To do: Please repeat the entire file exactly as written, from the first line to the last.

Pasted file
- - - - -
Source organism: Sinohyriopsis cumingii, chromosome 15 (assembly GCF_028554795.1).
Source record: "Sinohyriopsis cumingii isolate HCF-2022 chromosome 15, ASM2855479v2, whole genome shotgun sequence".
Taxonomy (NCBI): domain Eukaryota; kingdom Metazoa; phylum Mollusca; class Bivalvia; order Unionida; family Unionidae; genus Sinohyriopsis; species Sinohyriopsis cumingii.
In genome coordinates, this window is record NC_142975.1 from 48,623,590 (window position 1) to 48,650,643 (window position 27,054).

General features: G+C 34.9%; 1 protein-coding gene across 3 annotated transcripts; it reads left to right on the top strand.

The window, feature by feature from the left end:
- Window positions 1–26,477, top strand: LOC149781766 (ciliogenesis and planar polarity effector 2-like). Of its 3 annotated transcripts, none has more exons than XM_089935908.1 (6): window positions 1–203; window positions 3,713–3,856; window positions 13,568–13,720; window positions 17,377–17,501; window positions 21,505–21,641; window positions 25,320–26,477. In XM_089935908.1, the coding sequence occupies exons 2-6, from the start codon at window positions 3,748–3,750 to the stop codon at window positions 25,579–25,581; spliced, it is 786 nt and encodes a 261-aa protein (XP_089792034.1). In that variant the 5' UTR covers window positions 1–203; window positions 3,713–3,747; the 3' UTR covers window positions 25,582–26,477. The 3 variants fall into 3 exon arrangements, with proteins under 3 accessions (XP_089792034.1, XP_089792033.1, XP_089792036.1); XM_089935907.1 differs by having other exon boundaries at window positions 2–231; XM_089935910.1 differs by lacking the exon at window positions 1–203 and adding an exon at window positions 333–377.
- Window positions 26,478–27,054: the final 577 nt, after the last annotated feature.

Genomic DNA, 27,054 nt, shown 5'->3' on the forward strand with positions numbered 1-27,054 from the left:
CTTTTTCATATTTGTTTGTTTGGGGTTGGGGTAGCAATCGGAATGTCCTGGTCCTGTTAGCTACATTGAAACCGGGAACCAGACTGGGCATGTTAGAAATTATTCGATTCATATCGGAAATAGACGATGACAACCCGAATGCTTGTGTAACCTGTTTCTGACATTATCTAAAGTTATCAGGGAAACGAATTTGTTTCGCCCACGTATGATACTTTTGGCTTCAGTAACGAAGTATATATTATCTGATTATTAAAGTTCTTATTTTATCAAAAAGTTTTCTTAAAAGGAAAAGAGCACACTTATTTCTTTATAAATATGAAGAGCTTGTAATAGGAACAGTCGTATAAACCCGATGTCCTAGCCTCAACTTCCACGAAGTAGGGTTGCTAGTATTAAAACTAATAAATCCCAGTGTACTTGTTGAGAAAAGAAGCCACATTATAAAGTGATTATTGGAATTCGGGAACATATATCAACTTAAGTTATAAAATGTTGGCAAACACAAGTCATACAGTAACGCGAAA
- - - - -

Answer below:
Source organism: Sinohyriopsis cumingii, chromosome 15 (assembly GCF_028554795.1).
Source record: "Sinohyriopsis cumingii isolate HCF-2022 chromosome 15, ASM2855479v2, whole genome shotgun sequence".
Taxonomy (NCBI): domain Eukaryota; kingdom Metazoa; phylum Mollusca; class Bivalvia; order Unionida; family Unionidae; genus Sinohyriopsis; species Sinohyriopsis cumingii.
In genome coordinates, this window is record NC_142975.1 from 48,623,590 (window position 1) to 48,650,643 (window position 27,054).

General features: G+C 34.9%; 1 protein-coding gene across 3 annotated transcripts; it reads left to right on the top strand.

The window, feature by feature from the left end:
- Window positions 1–26,477, top strand: LOC149781766 (ciliogenesis and planar polarity effector 2-like). Of its 3 annotated transcripts, none has more exons than XM_089935908.1 (6): window positions 1–203; window positions 3,713–3,856; window positions 13,568–13,720; window positions 17,377–17,501; window positions 21,505–21,641; window positions 25,320–26,477. In XM_089935908.1, the coding sequence occupies exons 2-6, from the start codon at window positions 3,748–3,750 to the stop codon at window positions 25,579–25,581; spliced, it is 786 nt and encodes a 261-aa protein (XP_089792034.1). In that variant the 5' UTR covers window positions 1–203; window positions 3,713–3,747; the 3' UTR covers window positions 25,582–26,477. The 3 variants fall into 3 exon arrangements, with proteins under 3 accessions (XP_089792034.1, XP_089792033.1, XP_089792036.1); XM_089935907.1 differs by having other exon boundaries at window positions 2–231; XM_089935910.1 differs by lacking the exon at window positions 1–203 and adding an exon at window positions 333–377.
- Window positions 26,478–27,054: the final 577 nt, after the last annotated feature.

Genomic DNA, 27,054 nt, shown 5'->3' on the forward strand with positions numbered 1-27,054 from the left:
CTTTTTCATATTTGTTTGTTTGGGGTTGGGGTAGCAATCGGAATGTCCTGGTCCTGTTAGCTACATTGAAACCGGGAACCAGACTGGGCATGTTAGAAATTATTCGATTCATATCGGAAATAGACGATGACAACCCGAATGCTTGTGTAACCTGTTTCTGACATTATCTAAAGTTATCAGGGAAACGAATTTGTTTCGCCCACGTATGATACTTTTGGCTTCAGTAACGAAGTATATATTATCTGATTATTAAAGTTCTTATTTTATCAAAAAGTTTTCTTAAAAGGAAAAGAGCACACTTATTTCTTTATAAATATGAAGAGCTTGTAATAGGAACAGTCGTATAAACCCGATGTCCTAGCCTCAACTTCCACGAAGTAGGGTTGCTAGTATTAAAACTAATAAATCCCAGTGTACTTGTTGAGAAAAGAAGCCACATTATAAAGTGATTATTGGAATTCGGGAACATATATCAACTTAAGTTATAAAATGTTGGCAAACACAAGTCATACAGTAACGCGAAA